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Calibration of a faraday cup?

  1. Jun 15, 2012 #1
    what does calibrating a faraday cup mean??
     
  2. jcsd
  3. Jun 15, 2012 #2
    A Faraday cup is a re-entrant cavity designed to measure charge from ion or electron sources in vacuum. Calibrating means verifying the accuracy of charge measurement. Sometimes charge can leak out, so there may be grids to prevent back-scattered electrons from leaking out the back. Sometimes the Faraday cup is too thin, thus allowing charge from MeV-energy beams to leak out through the cup walls.
     
  4. Jun 15, 2012 #3
    I don't know either? It's the amplifier you might need to calibrate!!!:rofl:

    It is not calibrate that matter, when you design with certain gain, they work!!!! Those are the easy part. Those are just simple transimpedance amps like an inverted op-amp type. For ultra low current like pA type, the feedback resistor can be 10GΩ.

    For low current transimpedance amp, leakage is the biggest problem. If you are trying to measure 10pA but the input leakage from the faraday cup, cable to the input of the amp is 5pA, then you have big error.

    So what I usually do to make sure nothing is leaking is to use a signal generator.....or even a DC power supply; driving through a large resistor to simulate a current source. Use this to drive into the the input of the amp with the faraday cup and all connected. By V=IR, you know how much current you are driving. Read the result and compare. If you don't get the correct reading, you troubleshoot.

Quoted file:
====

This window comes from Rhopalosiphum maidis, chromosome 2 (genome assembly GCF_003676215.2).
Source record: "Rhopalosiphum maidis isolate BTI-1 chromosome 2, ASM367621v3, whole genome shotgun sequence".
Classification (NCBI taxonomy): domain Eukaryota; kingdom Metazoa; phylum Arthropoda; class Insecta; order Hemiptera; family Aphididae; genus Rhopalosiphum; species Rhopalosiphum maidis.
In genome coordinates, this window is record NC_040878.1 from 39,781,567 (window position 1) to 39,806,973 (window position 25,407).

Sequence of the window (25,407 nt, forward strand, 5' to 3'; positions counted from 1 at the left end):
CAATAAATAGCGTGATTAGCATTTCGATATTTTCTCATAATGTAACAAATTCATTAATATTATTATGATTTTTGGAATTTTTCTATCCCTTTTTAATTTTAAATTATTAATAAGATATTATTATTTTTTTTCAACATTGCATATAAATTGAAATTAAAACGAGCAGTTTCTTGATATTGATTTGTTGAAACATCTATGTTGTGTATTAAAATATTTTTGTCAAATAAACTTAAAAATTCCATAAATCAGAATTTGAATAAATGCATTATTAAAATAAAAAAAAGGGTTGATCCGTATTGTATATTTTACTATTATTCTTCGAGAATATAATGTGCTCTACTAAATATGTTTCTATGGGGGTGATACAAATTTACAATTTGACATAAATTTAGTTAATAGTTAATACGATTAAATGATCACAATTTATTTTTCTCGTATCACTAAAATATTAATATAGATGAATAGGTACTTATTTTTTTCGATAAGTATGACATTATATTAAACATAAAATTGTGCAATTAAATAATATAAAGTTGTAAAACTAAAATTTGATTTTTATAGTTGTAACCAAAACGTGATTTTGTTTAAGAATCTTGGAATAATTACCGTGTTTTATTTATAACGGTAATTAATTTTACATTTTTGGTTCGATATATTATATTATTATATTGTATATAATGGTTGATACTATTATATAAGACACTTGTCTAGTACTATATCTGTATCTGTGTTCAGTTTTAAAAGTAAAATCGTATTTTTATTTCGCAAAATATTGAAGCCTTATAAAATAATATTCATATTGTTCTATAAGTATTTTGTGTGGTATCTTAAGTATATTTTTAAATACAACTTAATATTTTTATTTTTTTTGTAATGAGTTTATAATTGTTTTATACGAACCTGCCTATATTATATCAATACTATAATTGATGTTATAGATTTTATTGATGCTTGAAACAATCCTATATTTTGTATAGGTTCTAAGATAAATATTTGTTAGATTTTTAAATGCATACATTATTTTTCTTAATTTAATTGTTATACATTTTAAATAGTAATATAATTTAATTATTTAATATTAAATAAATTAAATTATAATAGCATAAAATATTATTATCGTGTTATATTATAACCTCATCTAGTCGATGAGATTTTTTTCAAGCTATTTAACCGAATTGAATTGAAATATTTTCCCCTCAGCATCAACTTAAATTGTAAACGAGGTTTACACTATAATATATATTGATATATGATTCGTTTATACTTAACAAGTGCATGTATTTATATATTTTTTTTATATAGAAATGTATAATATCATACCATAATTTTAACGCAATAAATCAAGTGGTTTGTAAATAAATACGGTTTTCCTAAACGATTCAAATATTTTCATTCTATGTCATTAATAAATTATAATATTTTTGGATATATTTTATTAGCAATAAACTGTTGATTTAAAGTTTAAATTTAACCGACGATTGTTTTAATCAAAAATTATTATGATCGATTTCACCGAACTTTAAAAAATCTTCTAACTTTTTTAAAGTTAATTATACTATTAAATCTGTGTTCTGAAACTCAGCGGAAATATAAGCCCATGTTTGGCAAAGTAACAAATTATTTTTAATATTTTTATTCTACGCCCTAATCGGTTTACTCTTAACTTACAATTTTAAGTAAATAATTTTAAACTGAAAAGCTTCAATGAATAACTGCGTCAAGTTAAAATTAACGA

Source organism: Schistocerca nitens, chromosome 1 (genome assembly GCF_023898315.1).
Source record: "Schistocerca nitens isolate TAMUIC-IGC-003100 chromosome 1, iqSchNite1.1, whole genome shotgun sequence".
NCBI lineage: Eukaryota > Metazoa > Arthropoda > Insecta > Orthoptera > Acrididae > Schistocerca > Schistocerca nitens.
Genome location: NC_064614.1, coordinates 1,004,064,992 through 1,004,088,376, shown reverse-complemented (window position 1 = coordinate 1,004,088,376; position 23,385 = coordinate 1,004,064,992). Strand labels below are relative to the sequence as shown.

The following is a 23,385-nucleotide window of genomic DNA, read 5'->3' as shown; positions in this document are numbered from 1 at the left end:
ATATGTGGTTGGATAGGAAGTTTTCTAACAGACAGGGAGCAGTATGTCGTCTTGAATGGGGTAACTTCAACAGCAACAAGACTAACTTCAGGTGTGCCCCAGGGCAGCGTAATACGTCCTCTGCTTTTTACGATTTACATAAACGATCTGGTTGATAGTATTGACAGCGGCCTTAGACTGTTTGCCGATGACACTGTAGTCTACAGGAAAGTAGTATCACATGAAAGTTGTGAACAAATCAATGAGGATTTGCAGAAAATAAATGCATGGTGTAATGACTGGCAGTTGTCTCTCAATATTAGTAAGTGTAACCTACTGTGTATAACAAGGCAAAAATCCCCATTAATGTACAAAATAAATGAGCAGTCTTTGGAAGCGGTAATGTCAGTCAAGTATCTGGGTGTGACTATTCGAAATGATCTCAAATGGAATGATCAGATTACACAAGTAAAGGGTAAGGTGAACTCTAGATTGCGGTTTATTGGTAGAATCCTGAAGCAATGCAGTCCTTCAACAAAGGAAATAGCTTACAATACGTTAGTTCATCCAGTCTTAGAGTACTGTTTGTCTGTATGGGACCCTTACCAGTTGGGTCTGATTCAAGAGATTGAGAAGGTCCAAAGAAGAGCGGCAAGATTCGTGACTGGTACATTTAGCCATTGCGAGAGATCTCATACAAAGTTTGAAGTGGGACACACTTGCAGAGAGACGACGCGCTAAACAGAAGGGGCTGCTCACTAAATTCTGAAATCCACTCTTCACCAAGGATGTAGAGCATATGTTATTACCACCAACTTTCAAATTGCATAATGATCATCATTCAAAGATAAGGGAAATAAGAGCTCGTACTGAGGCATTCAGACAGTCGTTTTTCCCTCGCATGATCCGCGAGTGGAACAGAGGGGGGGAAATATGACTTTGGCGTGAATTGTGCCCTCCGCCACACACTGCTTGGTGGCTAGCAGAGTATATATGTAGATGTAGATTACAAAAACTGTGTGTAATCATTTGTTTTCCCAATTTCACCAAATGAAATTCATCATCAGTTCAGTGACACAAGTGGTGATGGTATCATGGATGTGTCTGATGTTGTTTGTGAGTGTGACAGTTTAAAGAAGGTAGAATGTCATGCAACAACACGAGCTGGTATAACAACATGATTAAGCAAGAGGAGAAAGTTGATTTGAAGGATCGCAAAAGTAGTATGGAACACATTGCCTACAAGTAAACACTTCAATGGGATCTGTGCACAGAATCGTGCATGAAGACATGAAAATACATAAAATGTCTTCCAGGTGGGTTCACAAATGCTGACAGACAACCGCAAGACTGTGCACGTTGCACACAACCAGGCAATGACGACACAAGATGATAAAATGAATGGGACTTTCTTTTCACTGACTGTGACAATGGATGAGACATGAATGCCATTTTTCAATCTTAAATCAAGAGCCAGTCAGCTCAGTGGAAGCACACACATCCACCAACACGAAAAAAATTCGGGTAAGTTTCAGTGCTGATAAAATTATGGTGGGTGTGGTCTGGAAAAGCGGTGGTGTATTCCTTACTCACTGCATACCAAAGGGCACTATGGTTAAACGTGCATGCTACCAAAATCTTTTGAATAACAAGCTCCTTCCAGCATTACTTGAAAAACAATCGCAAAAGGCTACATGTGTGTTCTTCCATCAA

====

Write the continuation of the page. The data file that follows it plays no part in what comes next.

5. Jun 15, 2012 #4
    My experience has been that it is easier to build an inverting charge integrator using a good op-amp with 1 pA or lower input bias current and a high quality integrating capacitor with measured capacitance value. The output voltage V is the input (Faraday cup) charge Q divided by the feedback capacitance C (V=Q/C).

    If your Faraday cup is in vacuum, with a high voltage beam of milliamps or more average current, it will get hot. Then you will need a de-ionized water cooling loop (another possible current leakage path).
     
  6. Jun 15, 2012 #5
    When getting down to the mud, this can be quite a big topic. Noise, settling time, vibration noise all come into play.
     
  7. Jun 15, 2012 #6

    nsaspook

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    Yes it can, in semiconductor fabs using ion implanters there are dose correction factors in each machine that can be used to match the actual dose vs the dose measurement faradays. A set of special test wafers are dosed with a series of levels/dopants and checked by a certified lab using X-Ray Emission Spectrometry/SIMS. The results of the tests are then used to provide the correction factors. After any work on a machine that might effect the dosing system a quick check is made by looking at the degree of surface damage from the ion beam with Therma-wave (TW) and sheet resistance (Rs).

    http://www.electroiq.com/articles/sst/print/volume-45/issue-8/features/metrology/in-fab-techniques-for-baselining-implant-dose-contamination.html [Broken]
     
    Last edited by a moderator: May 6, 2017
  8. Jun 15, 2012 #7
    I spent almost half my career designing electronic system for all different types of SIMs, TOF, Dynamic etc. Also add on's for CAMECA.
     
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